> 2) application gets to use it
> Something like that? Or do you expect applications to sub-divide the
> device-dax instance programmatically?
No, not programmatically, I would expect this would be a provisioning
time setup operation when the server/service is instantiated.
> Why wouldn't you want the mapping
> to live beyond a single boot?
This goes back to not being able to assume that the media is
persistent. If an application/use case needs the kernel to recall
provisioning decisions then that application needs to stick to
libnvdimm namespace labels, block device partitions, or a filesystem.
>> * carving up a PCI-E device memory bar for managing peer-to-peer
>> transactions: In the thread about enablling P2P DMA one of the
>> concerns that was raised was security separation of different users of
>> a device: http://marc.info/?l=linux-kernel&m=148106083913173&w=2
> OK, but I wasn't sure that there was consensus in that thread. It
> seemed more likely that the block device ioctl path would be pursued.
> If this is the preferred method, I think you should document their
> requirements and show how the implementation meets them, instead of
> leaving that up to reviewers. Or, at the very least, CC the interested
I put those details here . That thread did try to gather
requirements, but got muddled between graphics, mm, and RDMA concerns.
Device-dax is not attempting to solve problems outside of its core use
of allowing an application to statically allocate reserved memory. If
it works by accident for a P2P RDMA use case, great, but to your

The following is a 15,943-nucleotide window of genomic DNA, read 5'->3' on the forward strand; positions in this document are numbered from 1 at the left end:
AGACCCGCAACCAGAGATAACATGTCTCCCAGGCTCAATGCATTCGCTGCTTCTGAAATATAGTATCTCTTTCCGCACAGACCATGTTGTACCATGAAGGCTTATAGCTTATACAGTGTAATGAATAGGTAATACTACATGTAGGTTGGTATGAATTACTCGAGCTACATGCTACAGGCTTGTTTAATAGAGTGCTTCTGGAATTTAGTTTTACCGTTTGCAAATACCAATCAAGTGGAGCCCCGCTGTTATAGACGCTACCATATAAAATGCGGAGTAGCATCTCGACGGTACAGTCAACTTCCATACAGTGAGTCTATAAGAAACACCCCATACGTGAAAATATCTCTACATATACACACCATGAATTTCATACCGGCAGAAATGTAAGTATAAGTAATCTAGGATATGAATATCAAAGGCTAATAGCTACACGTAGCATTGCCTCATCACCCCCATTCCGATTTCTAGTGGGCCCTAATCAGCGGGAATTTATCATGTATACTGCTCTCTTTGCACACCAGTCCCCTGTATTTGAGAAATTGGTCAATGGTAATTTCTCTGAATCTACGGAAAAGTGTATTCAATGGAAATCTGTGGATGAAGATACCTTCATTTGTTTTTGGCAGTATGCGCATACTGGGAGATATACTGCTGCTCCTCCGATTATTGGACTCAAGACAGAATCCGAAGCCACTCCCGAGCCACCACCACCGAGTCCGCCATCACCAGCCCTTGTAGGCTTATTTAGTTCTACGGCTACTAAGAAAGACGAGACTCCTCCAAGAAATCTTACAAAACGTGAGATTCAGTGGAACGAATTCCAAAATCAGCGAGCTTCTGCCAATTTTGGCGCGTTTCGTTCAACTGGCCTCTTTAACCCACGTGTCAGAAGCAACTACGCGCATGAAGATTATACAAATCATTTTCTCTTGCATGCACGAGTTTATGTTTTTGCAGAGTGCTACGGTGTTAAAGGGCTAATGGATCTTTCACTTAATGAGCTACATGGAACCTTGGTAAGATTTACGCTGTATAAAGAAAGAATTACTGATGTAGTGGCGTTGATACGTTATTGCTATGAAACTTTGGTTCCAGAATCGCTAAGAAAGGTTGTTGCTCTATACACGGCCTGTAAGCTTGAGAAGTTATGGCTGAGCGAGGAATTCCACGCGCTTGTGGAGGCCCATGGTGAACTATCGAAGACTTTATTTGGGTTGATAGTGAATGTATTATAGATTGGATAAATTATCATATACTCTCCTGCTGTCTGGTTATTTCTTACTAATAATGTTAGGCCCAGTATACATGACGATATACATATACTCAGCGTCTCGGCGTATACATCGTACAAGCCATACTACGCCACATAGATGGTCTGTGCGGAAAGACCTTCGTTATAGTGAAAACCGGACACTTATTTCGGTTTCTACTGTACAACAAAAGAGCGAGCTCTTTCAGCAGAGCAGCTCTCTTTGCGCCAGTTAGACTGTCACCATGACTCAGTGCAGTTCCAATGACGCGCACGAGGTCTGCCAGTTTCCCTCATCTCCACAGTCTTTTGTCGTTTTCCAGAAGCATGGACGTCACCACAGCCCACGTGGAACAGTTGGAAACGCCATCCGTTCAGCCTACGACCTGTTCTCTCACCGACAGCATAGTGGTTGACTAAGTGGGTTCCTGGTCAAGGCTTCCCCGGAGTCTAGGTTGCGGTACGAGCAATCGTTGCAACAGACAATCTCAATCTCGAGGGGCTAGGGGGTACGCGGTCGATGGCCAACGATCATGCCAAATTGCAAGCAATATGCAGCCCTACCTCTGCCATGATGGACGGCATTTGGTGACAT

earlier concern we're not going to chase that use case with ever more
>>>> For persistent allocations, naming, and permissions automatically
>>>> recalled by the kernel, use filesystem-DAX. For a userspace helper
>>> I'd agree with that guidance if it wasn't for the fact that device dax
>>> was born out of the need to be able to flush dirty data in a safe manner
>>> from userspace. At best, we're giving mixed guidance to application
>> Yes, but at the same time device-DAX is sufficiently painful (no
>> read(2)/write(2) support, no builtin metadata support) that it may
>> spur application developers to lobby for a filesystem that offers
>> userspace dirty-data flushing. Until then we have this vehicle to test
>> the difference and dax-support for memory types beyond persistent
> Let's just work on the PMEM_IMMUTABLE flag that Dave suggested and
> make device dax just for volatile memories.
Yes, let's work on PMEM_IMMUTABLE, and in the meantime we have
device-dax. It's not a zero sum situation.
Device-dax handles physical memory ranges generically, if you want to
"make device dax just for volatile memories", that's a user decision
to not give persistent memory ranges to device-dax.